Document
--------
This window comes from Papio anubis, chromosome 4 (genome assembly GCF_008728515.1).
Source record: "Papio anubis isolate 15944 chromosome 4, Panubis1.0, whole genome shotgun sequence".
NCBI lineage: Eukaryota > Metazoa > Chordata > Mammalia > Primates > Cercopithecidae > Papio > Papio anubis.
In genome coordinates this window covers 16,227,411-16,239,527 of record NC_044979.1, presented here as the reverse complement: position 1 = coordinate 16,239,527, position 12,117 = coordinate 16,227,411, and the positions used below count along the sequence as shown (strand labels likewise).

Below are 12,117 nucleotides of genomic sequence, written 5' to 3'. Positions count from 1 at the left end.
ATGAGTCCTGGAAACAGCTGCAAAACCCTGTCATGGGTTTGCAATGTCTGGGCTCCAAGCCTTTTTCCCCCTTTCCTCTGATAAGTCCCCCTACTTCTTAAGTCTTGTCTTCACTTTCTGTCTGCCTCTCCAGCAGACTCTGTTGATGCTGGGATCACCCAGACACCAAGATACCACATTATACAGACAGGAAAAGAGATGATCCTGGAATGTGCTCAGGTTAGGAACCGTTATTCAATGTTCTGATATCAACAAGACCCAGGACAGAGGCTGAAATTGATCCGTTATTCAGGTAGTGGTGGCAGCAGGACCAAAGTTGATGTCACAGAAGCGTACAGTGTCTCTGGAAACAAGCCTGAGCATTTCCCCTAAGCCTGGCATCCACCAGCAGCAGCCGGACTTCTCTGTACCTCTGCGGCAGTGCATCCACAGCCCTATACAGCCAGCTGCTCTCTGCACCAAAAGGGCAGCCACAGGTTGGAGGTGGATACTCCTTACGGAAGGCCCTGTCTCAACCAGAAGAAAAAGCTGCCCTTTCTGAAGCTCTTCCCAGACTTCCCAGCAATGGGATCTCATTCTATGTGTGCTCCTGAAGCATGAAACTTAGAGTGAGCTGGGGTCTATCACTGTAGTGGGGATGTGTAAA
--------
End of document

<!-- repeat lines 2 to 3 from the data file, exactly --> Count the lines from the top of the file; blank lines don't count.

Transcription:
Source record: "Papio anubis isolate 15944 chromosome 4, Panubis1.0, whole genome shotgun sequence".
NCBI lineage: Eukaryota > Metazoa > Chordata > Mammalia > Primates > Cercopithecidae > Papio > Papio anubis.